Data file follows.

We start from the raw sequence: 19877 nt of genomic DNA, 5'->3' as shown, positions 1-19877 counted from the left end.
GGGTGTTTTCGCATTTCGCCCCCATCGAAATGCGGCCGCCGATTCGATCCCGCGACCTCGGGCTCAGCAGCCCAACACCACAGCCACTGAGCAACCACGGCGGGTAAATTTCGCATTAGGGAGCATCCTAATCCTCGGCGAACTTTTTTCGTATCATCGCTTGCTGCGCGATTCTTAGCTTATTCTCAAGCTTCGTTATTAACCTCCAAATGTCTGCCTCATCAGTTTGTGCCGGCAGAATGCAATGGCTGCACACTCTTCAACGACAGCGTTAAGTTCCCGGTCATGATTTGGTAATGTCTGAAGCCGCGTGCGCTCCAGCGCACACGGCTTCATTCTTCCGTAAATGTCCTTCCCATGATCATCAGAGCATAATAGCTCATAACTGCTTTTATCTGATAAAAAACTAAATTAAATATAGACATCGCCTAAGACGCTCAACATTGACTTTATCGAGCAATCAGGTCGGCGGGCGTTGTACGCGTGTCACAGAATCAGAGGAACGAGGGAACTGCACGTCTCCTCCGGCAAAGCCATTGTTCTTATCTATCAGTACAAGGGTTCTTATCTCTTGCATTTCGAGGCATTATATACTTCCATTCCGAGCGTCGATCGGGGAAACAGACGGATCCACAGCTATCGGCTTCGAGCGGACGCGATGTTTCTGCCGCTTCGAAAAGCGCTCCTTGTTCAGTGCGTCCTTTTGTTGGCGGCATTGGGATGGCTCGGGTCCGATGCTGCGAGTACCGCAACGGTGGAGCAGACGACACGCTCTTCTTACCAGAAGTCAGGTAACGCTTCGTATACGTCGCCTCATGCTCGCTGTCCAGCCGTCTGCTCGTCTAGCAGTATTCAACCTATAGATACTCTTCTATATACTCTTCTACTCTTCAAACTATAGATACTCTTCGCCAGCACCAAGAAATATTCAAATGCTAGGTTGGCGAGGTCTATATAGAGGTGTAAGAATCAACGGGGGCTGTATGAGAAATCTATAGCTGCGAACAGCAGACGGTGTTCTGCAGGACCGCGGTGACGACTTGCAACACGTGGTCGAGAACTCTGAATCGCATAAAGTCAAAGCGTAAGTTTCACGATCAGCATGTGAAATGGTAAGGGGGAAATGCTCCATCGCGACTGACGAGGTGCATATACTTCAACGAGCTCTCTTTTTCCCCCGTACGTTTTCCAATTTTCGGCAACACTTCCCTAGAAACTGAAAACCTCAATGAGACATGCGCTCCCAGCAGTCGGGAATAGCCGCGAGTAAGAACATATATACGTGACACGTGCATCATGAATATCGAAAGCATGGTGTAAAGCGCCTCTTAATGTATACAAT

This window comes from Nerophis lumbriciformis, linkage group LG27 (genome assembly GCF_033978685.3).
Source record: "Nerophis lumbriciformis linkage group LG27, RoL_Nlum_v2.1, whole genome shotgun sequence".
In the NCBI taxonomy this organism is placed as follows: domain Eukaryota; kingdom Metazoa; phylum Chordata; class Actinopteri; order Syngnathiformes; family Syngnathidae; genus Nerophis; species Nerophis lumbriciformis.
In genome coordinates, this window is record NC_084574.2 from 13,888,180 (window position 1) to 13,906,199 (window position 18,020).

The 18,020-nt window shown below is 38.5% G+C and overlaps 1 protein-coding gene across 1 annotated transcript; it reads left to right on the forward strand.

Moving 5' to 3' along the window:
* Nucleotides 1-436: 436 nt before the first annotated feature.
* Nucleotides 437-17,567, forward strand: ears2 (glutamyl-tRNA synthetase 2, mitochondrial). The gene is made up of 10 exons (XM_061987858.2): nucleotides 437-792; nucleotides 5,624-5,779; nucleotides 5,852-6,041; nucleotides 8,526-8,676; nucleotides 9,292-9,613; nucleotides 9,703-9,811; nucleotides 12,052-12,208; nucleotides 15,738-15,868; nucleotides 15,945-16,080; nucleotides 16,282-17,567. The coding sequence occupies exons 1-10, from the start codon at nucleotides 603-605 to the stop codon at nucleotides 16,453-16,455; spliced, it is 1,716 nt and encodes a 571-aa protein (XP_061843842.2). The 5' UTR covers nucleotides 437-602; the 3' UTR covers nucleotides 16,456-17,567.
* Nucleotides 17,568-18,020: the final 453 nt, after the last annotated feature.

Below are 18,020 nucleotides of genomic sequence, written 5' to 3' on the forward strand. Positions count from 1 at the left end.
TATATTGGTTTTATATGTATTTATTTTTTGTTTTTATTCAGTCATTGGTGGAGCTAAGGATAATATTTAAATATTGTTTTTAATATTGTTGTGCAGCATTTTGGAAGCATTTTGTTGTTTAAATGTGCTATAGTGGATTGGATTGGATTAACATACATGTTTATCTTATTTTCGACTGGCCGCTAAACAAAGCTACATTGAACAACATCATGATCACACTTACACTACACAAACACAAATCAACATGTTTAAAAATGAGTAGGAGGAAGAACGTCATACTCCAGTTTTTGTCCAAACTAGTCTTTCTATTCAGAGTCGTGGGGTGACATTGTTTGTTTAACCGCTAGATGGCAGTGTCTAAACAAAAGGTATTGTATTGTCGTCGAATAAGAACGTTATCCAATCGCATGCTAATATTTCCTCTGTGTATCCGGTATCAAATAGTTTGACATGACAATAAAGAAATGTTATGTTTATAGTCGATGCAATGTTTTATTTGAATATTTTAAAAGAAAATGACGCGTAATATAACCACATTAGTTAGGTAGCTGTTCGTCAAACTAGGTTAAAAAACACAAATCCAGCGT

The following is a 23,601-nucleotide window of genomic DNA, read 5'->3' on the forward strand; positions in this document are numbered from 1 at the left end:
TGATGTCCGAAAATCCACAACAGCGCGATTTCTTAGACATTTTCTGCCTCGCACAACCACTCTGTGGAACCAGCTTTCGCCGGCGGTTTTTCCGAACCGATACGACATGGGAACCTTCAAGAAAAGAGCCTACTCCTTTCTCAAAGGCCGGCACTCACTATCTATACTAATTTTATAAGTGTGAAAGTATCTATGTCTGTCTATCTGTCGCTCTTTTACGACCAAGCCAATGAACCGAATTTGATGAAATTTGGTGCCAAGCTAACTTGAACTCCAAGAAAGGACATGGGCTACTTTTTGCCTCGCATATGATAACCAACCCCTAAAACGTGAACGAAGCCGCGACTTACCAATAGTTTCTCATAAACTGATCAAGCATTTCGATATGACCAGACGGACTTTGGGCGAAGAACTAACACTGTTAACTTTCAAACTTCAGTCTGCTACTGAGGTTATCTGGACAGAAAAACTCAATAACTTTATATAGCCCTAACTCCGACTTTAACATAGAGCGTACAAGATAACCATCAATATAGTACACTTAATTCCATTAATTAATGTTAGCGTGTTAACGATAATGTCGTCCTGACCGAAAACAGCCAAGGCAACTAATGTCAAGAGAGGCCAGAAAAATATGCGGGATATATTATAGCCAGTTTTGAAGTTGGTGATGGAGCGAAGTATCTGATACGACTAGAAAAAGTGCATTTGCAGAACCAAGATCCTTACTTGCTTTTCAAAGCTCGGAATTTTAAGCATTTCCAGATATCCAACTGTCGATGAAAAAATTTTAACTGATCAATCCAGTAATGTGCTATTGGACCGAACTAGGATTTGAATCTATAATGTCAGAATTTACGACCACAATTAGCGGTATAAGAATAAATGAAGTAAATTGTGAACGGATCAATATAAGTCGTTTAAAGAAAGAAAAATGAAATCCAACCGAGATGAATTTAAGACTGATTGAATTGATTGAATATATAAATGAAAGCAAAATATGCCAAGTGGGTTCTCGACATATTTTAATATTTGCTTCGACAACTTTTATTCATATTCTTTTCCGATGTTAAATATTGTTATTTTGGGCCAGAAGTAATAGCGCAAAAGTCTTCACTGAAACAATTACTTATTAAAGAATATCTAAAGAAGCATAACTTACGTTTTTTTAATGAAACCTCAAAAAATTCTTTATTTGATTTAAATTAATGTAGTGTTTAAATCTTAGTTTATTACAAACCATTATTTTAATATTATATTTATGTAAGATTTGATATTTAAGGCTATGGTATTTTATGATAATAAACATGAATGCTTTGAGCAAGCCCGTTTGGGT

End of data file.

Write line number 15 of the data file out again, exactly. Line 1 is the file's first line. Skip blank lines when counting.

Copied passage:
TGATGTCCGAAAATCCACAACAGCGCGATTTCTTAGACATTTTCTGCCTCGCACAACCACTCTGTGGAACCAGCTTTCGCCGGCGGTTTTTCCGAACCGATACGACATGGGAACCTTCAAGAAAAGAGCCTACTCCTTTCTCAAAGGCCGGCACTCACTATCTATACTAATTTTATAAGTGTGAAAGTATCTATGTCTGTCTATCTGTCGCTCTTTTACGACCAAGCCAATGAACCGAATTTGATGAAATTTGGTGCCAAGCTAACTTGAACTCCAAGAAAGGACATGGGCTACTTTTTGCCTCGCATATGATAACCAACCCCTAAAACGTGAACGAAGCCGCGACTTACCAATAGTTTCTCATAAACTGATCAAGCATTTCGATATGACCAGACGGACTTTGGGCGAAGAACTAACACTGTTAACTTTCAAACTTCAGTCTGCTACTGAGGTTATCTGGACAGAAAAACTCAATAACTTTATATAGCCCTAACTCCGACTTTAACATAGAGCGTACAAGATAACCATCAATATAGTACACTTAATTCCATTAATTAATGTTAGCGTGTTAACGATAATGTCGTCCTGACCGAAAACAGCCAAGGCAACTAATGTCAAGAGAGGCCAGAAAAATATGCGGGATATATTATAGCCAGTTTTGAAGTTGGTGATGGAGCGAAGTATCTGATACGACTAGAAAAAGTGCATTTGCAGAACCAAGATCCTTACTTGCTTTTCAAAGCTCGGAATTTTAAGCATTTCCAGATATCCAACTGTCGATGAAAAAATTTTAACTGATCAATCCAGTAATGTGCTATTGGACCGAACTAGGATTTGAATCTATAATGTCAGAATTTACGACCACAATTAGCGGTATAAGAATAAATGAAGTAAATTGTGAACGGATCAATATAAGTCGTTTAAAGAAAGAAAAATGAAATCCAACCGAGATGAATTTAAGACTGATTGAATTGATTGAATATATAAATGAAAGCAAAATATGCCAAGTGGGTTCTCGACATATTTTAATATTTGCTTCGACAACTTTTATTCATATTCTTTTCCGATGTTAAATATTGTTATTTTGGGCCAGAAGTAATAGCGCAAAAGTCTTCACTGAAACAATTACTTATTAAAGAATATCTAAAGAAGCATAACTTACGTTTTTTTAATGAAACCTCAAAAAATTCTTTATTTGATTTAAATTAATGTAGTGTTTAAATCTTAGTTTATTACAAACCATTATTTTAATATTATATTTATGTAAGATTTGATATTTAAGGCTATGGTATTTTATGATAATAAACATGAATGCTTTGAGCAAGCCCGTTTGGGT